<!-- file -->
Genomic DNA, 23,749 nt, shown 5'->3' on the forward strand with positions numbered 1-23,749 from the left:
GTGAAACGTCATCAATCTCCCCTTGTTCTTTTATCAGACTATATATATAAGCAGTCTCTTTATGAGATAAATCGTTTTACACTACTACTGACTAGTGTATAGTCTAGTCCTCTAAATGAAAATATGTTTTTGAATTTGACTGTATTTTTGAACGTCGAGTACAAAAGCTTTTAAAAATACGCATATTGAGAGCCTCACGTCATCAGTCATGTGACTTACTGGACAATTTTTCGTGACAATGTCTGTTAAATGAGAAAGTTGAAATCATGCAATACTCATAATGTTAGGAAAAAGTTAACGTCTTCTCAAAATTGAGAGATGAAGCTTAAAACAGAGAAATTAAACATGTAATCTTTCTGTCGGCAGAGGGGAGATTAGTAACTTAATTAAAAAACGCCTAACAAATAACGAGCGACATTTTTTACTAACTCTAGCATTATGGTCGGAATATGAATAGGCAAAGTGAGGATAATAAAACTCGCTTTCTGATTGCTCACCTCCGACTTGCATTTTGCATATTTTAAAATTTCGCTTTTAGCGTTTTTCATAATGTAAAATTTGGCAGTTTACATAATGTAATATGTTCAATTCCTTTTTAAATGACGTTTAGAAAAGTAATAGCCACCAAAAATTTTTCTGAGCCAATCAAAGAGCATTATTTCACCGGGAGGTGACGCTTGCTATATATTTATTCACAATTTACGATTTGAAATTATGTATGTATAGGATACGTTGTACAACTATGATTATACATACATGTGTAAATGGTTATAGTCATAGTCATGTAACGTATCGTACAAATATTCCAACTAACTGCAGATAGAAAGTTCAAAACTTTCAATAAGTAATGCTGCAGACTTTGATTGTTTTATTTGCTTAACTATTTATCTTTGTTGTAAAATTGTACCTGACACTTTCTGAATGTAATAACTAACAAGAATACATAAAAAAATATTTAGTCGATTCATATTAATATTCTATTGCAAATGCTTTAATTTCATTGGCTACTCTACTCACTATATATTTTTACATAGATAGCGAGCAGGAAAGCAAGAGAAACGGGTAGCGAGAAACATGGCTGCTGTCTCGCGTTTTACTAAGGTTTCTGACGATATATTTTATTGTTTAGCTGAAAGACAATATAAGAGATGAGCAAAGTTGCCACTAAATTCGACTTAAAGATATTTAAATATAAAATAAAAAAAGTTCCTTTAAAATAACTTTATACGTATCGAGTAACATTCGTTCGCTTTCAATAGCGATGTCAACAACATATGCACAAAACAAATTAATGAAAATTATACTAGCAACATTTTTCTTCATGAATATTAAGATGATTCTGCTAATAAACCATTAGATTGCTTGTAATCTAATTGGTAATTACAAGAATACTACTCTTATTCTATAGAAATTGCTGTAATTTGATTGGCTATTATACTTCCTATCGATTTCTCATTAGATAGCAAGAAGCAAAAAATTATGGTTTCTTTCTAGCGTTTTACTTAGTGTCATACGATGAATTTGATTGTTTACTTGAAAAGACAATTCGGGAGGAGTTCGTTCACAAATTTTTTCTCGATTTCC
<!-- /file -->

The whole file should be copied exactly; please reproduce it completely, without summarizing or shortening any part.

Genomic DNA, 23,749 nt, shown 5'->3' on the forward strand with positions numbered 1-23,749 from the left:
GTGAAACGTCATCAATCTCCCCTTGTTCTTTTATCAGACTATATATATAAGCAGTCTCTTTATGAGATAAATCGTTTTACACTACTACTGACTAGTGTATAGTCTAGTCCTCTAAATGAAAATATGTTTTTGAATTTGACTGTATTTTTGAACGTCGAGTACAAAAGCTTTTAAAAATACGCATATTGAGAGCCTCACGTCATCAGTCATGTGACTTACTGGACAATTTTTCGTGACAATGTCTGTTAAATGAGAAAGTTGAAATCATGCAATACTCATAATGTTAGGAAAAAGTTAACGTCTTCTCAAAATTGAGAGATGAAGCTTAAAACAGAGAAATTAAACATGTAATCTTTCTGTCGGCAGAGGGGAGATTAGTAACTTAATTAAAAAACGCCTAACAAATAACGAGCGACATTTTTTACTAACTCTAGCATTATGGTCGGAATATGAATAGGCAAAGTGAGGATAATAAAACTCGCTTTCTGATTGCTCACCTCCGACTTGCATTTTGCATATTTTAAAATTTCGCTTTTAGCGTTTTTCATAATGTAAAATTTGGCAGTTTACATAATGTAATATGTTCAATTCCTTTTTAAATGACGTTTAGAAAAGTAATAGCCACCAAAAATTTTTCTGAGCCAATCAAAGAGCATTATTTCACCGGGAGGTGACGCTTGCTATATATTTATTCACAATTTACGATTTGAAATTATGTATGTATAGGATACGTTGTACAACTATGATTATACATACATGTGTAAATGGTTATAGTCATAGTCATGTAACGTATCGTACAAATATTCCAACTAACTGCAGATAGAAAGTTCAAAACTTTCAATAAGTAATGCTGCAGACTTTGATTGTTTTATTTGCTTAACTATTTATCTTTGTTGTAAAATTGTACCTGACACTTTCTGAATGTAATAACTAACAAGAATACATAAAAAAATATTTAGTCGATTCATATTAATATTCTATTGCAAATGCTTTAATTTCATTGGCTACTCTACTCACTATATATTTTTACATAGATAGCGAGCAGGAAAGCAAGAGAAACGGGTAGCGAGAAACATGGCTGCTGTCTCGCGTTTTACTAAGGTTTCTGACGATATATTTTATTGTTTAGCTGAAAGACAATATAAGAGATGAGCAAAGTTGCCACTAAATTCGACTTAAAGATATTTAAATATAAAATAAAAAAAGTTCCTTTAAAATAACTTTATACGTATCGAGTAACATTCGTTCGCTTTCAATAGCGATGTCAACAACATATGCACAAAACAAATTAATGAAAATTATACTAGCAACATTTTTCTTCATGAATATTAAGATGATTCTGCTAATAAACCATTAGATTGCTTGTAATCTAATTGGTAATTACAAGAATACTACTCTTATTCTATAGAAATTGCTGTAATTTGATTGGCTATTATACTTCCTATCGATTTCTCATTAGATAGCAAGAAGCAAAAAATTATGGTTTCTTTCTAGCGTTTTACTTAGTGTCATACGATGAATTTGATTGTTTACTTGAAAAGACAATTCGGGAGGAGTTCGTTCACAAATTTTTTCTCGATTTCC